Tuesday, July 21, 2020

whiteness: blanquedad or blanquitud?

I have been using blanquedad, but recently I've been seeing blanquitud more often. So I did a google hits check, a trick that I often use when translating (or when I'm serving as the backup interpreter) and considering different options. It turns out that blanquedad only has 7,280 hits while blanquitud has 91,500. The hits on blanquedad are decent sources (sometimes they will all be clearly translations using false cognates) but still, I am going to shift to blanquitud since it is more widely used online. Thoughts? Comments?

These thoughts brought to you thanks to the article below, which is based on the Latin American wide PERLA survey that uses the color palette I mentioned a few weeks ago in the black and brown post. If you are interested in reading it and don't have access just ask me for a copy. 

Vásquez-Padilla, Darío Hernán, and Castriela Esther Hernández-Reyes. “Interrogando la gramática racial de la blanquitud: Hacia una analítica del blanqueamiento en el orden racial colombiano.” Latin American Research Review 55, no. 1 (March 19, 2020): 64–80. https://doi.org/10.25222/larr.170.

Saturday, July 11, 2020

zoom simul tips

I recently did my first zoom simultaneous interpreting gig. Some of the ways we set it up might be useful for you. First let me say I realize that not a lot of groups can pay $200 a month for zoom pro to have the interpreter channel in zoom, so I know many are doing the workaround of having the source language on zoom and the target language on jitsi or skype. I'm not going to speak to the tech of that here, but want to point to the extra challenge that poses. If you are doing simultaneous 'terping in a zoom interpretation channel with a colleague these tricks might help.

Because this was a webinar with an active chat channel where our comments would get lost even if we directed them to each other, the interpretation team (me, my colleague, our terp tech support person) opened a google chat and had it running on the side of our screen. We all muted that tab on our browser so that texts would not ding.

I tried to mute all things around me that ever ding and go off on my computer and around me. I managed to miss my iPad though - so really think that one through!

Our tech support person helped me make sure I didn't have my ceiling fan or distracting wall notes in my frame. 

I logged in to the event as a panelist on my desktop, which was where I interpreted. I just used my built-in desktop mike which worked fine. I logged in again as an audience member on my laptop so that I could listen to my colleague during his stints. I had large headphones that I used for the desktop and little earbuds for the laptop. While my colleague was interpreting I had one earbud in one ear and the headphones in the other ear so that I could hear both his interpreting and the source language. If there was a difficult term I fed it to him in the google chat. I also used this to note how he was rendering certain terms so that I could keep them consistent when we switched.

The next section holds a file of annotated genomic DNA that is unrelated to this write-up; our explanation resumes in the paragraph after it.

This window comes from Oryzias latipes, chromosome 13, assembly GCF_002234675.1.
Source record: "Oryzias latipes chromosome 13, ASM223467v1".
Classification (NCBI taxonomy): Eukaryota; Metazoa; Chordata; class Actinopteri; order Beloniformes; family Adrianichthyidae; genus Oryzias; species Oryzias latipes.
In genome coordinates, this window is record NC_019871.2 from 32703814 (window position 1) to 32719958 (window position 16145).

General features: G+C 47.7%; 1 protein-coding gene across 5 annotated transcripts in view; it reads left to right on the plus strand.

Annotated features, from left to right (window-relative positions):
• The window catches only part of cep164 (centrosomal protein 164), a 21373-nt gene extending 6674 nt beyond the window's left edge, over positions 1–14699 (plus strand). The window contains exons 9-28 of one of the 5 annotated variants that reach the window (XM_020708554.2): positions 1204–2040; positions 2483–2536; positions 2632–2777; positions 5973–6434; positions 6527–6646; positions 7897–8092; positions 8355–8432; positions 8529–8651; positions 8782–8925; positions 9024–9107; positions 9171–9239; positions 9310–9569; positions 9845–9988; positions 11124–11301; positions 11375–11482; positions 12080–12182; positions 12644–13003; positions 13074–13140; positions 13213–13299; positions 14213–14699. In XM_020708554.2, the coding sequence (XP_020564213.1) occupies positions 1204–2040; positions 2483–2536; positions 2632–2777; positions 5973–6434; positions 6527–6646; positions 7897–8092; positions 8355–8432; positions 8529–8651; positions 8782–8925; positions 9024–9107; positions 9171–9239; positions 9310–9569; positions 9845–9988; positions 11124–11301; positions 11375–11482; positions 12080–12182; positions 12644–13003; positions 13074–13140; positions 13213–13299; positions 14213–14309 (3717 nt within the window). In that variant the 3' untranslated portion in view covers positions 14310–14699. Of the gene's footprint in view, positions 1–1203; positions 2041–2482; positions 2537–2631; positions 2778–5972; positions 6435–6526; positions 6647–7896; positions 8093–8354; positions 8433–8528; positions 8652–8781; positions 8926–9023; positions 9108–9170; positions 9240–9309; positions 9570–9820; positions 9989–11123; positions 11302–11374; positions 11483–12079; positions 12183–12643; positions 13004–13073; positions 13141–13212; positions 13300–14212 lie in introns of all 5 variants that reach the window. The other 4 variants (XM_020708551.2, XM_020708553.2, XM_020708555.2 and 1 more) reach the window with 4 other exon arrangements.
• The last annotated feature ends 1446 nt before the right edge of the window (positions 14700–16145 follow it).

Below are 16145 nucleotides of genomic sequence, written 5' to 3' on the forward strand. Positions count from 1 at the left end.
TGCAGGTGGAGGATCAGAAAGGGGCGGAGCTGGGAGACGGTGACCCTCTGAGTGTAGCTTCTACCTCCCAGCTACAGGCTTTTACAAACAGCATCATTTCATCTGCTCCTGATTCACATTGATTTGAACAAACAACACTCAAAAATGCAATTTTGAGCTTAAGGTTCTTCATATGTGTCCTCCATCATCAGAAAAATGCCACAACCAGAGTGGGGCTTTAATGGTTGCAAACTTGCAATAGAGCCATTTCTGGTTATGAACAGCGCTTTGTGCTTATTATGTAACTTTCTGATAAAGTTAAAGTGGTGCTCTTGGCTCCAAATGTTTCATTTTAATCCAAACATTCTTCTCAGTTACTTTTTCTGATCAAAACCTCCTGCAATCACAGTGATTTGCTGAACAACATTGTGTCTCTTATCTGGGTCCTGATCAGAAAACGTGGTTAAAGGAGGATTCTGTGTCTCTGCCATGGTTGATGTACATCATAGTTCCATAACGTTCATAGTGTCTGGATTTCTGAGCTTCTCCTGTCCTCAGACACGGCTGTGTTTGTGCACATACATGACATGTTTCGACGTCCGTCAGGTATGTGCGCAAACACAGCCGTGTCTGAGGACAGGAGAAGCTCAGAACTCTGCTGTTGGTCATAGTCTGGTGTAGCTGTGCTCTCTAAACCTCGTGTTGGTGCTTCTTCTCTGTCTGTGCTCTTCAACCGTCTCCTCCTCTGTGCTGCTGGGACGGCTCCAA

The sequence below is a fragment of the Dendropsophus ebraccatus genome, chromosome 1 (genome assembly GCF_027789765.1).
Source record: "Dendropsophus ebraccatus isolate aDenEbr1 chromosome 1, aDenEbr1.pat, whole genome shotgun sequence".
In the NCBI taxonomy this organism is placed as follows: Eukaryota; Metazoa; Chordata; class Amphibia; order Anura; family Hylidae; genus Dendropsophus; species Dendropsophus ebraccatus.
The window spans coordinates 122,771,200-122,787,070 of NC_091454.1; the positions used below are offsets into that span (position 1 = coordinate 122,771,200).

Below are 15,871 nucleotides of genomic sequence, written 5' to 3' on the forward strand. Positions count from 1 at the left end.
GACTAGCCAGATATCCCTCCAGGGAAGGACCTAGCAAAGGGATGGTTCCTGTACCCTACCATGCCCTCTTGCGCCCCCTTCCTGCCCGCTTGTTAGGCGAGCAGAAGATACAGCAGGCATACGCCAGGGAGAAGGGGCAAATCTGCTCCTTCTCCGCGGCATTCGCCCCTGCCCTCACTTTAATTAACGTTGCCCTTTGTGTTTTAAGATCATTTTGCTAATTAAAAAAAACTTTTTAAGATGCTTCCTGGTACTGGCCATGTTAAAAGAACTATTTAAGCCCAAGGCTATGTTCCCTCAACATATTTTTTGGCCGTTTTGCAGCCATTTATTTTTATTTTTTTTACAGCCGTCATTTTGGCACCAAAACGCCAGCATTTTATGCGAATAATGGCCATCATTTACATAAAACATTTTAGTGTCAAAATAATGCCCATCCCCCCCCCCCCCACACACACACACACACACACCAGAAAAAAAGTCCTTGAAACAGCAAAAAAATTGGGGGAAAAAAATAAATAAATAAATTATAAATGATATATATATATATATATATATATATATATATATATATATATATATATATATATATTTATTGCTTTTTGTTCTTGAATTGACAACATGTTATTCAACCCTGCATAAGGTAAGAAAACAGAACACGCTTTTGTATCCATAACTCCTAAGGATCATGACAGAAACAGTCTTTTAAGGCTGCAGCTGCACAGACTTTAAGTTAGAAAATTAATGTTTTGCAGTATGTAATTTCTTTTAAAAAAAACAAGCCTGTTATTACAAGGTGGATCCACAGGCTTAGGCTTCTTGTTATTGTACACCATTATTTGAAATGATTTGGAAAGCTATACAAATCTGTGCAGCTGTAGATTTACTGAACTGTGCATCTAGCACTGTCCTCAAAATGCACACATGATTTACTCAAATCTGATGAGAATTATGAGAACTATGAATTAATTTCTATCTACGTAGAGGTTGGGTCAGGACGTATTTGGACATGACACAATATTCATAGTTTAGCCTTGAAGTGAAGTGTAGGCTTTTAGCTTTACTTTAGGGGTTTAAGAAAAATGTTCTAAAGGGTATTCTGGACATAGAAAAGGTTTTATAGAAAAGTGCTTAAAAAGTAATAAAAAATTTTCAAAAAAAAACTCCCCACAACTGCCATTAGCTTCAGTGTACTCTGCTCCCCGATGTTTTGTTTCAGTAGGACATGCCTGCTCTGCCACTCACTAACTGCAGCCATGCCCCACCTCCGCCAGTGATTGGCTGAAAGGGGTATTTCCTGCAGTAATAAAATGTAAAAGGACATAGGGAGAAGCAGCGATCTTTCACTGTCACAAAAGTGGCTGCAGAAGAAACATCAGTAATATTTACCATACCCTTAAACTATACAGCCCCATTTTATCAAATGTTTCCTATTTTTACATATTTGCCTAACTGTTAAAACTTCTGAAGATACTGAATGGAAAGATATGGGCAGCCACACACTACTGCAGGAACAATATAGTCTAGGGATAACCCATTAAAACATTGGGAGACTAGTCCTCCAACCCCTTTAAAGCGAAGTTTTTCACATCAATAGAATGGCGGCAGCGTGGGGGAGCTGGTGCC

We switched every 15 minutes. Whoever was backup would have their camera off (and obviously be muted). The backup terp was responsible for keeping track of time and when it hit 15 would turn their camera back on. The working terp would then wait until the end of a thought or phrase and wave and point to let the backup terp know to keep going. They would then turn their camera off.

We were interpreting for a presentation by Valarie Kaur to the Friends General Conference. I was so inspired by her and deeply honored to get to interpret her message of revolutionary love. I'm excited to read her new book See No Stranger, which is just out.

Saturday, July 4, 2020

black and brown bodies

I was stumped by this for a recent zoom simul gig where my speaker was in the US but my listeners were in Latin America. In a pinch I used cuerpos negros y morenos, but I know that doesn't quite work. In some areas of Colombia moreno is understood as having some African heritage, in others it's not. This has actually been a contentious issue for the census, with Afro-Colombian groups asking that the term be used to increase self-identification as Afro-Colombian and the census refusing to consider it a term for Afro-Colombianness (Paschell 2013). At any rate, I'm looking for a better option that, again, works not just in the US but in Latin America. Obviously, there is no such thing as neutral Spanish that will work across all countries, but I'm looking for something that will work in lots of contexts.

Friends have suggested:
- cuerpos negros y con tono de piel oscura
- cuerpos negros y no blancos
- cuerpos negros y de color

What do you think readers? Any other good options out there?

Note: the image is from the PERLA project, where they went around Latin America and asked people to identify what color they were on this palette. Interviewers also marked their own read of what color the person was. For full results see Telles (2014).

Paschel, Tianna. “‘The Beautiful Faces of My Black People’: Race, Ethnicity and the Politics of Colombia’s 2005 Census.” Ethnic and Racial Studies 36, no. 23 (2013): 1544–63. https://doi.org/10.1080/01419870.2013.791398.

Telles, Edward. Pigmentocracies: Ethnicity, Race, and Color in Latin America. Chapel Hill, NC: The University of North Carolina Press, 2014.